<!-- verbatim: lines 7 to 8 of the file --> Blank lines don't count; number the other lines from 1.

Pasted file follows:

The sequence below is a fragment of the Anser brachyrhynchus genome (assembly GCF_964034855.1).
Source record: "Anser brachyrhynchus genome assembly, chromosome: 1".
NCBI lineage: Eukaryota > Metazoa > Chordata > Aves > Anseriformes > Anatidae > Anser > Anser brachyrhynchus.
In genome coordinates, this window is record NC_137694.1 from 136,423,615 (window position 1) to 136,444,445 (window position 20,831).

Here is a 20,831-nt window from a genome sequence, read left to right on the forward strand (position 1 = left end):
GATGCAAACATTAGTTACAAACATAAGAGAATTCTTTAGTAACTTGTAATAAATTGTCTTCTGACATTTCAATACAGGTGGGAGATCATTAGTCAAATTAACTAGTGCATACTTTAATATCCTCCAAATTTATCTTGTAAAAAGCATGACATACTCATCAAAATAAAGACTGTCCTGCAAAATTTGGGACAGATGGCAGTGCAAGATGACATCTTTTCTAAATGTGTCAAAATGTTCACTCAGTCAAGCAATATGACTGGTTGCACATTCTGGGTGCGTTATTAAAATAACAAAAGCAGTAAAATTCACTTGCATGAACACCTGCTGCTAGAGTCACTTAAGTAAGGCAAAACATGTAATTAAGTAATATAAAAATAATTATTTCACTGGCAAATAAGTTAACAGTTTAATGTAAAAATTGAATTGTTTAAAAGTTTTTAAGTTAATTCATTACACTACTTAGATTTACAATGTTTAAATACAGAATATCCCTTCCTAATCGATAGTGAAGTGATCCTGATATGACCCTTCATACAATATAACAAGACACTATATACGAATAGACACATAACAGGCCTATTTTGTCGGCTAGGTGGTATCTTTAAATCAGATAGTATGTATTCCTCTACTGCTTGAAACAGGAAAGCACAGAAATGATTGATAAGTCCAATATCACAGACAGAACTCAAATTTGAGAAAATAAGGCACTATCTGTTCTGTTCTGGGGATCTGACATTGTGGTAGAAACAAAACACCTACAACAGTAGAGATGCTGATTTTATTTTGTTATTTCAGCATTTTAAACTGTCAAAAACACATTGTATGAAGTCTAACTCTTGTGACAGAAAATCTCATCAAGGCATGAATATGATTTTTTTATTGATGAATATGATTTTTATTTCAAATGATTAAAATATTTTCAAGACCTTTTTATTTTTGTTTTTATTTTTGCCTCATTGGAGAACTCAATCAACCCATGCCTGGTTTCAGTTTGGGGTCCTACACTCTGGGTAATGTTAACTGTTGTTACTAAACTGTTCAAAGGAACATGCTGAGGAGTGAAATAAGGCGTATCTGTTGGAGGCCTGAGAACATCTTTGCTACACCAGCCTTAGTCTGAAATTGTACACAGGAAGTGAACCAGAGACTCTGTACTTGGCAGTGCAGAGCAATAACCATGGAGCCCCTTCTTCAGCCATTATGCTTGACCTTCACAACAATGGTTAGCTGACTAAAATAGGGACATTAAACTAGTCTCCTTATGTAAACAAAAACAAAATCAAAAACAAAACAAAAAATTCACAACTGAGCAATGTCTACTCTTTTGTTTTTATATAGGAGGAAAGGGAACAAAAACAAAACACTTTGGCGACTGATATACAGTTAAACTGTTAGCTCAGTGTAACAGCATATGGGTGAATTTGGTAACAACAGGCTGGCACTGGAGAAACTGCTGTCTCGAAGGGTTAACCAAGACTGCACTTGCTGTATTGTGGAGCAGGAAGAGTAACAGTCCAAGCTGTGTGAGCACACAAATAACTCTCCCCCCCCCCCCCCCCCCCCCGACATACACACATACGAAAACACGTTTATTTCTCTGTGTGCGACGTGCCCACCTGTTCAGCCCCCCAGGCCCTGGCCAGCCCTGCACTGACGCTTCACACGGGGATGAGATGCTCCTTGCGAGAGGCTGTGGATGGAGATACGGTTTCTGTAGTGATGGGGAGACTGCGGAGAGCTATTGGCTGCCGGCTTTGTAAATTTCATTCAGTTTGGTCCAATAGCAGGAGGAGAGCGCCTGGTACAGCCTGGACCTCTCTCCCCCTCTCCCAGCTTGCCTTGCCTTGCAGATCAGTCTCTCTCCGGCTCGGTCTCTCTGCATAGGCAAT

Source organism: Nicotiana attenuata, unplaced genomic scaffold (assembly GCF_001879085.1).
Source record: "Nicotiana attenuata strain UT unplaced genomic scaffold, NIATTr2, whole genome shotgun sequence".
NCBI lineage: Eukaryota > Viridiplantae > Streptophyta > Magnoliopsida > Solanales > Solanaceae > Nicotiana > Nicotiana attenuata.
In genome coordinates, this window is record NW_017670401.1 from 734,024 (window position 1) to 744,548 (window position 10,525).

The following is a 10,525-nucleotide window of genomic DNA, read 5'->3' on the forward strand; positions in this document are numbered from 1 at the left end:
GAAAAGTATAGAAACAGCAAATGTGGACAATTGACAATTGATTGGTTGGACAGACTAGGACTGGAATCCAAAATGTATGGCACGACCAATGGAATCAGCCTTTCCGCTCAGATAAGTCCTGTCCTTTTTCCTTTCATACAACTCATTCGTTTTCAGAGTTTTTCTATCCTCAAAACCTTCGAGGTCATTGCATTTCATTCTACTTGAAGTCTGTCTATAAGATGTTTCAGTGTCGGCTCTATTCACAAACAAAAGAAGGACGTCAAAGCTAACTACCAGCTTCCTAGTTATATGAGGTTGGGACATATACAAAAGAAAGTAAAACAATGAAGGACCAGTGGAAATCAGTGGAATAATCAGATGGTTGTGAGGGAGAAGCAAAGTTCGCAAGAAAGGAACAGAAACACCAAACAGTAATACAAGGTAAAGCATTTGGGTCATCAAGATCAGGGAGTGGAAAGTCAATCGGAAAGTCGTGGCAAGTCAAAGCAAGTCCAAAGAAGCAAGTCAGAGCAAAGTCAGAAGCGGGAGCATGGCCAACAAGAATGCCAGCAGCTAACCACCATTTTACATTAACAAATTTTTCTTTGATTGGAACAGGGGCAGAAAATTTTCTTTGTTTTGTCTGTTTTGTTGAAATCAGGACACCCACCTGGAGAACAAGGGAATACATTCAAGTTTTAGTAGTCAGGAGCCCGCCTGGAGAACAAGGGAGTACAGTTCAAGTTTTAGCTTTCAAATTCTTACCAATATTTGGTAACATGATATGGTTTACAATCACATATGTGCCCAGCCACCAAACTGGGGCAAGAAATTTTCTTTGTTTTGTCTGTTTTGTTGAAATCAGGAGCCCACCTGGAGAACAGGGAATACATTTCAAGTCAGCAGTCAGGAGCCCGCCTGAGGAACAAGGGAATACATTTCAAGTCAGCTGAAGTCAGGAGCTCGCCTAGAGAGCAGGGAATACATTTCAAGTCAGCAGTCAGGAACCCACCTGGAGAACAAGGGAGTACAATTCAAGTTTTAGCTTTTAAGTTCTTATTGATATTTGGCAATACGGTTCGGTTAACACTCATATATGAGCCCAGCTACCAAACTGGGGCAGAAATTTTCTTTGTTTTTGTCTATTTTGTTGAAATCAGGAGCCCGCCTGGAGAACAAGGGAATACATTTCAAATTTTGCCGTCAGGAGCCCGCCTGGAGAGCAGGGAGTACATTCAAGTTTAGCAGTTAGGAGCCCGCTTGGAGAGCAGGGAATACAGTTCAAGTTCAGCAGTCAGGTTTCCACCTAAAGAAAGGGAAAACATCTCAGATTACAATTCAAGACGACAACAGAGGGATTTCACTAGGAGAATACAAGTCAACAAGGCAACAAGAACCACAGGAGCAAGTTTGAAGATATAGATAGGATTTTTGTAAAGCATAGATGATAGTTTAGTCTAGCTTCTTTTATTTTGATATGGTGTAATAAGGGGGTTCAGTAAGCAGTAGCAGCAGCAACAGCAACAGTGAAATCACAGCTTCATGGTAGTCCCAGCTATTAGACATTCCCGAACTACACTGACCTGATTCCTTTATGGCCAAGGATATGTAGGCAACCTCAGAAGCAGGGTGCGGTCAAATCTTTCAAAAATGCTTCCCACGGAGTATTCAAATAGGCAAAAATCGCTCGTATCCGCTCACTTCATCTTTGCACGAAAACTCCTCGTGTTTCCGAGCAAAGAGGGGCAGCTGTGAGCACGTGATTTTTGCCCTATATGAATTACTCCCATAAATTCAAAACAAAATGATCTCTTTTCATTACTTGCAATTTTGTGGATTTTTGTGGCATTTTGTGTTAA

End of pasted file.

Source organism: Nicotiana attenuata, unplaced genomic scaffold (assembly GCF_001879085.1).
Source record: "Nicotiana attenuata strain UT unplaced genomic scaffold, NIATTr2, whole genome shotgun sequence".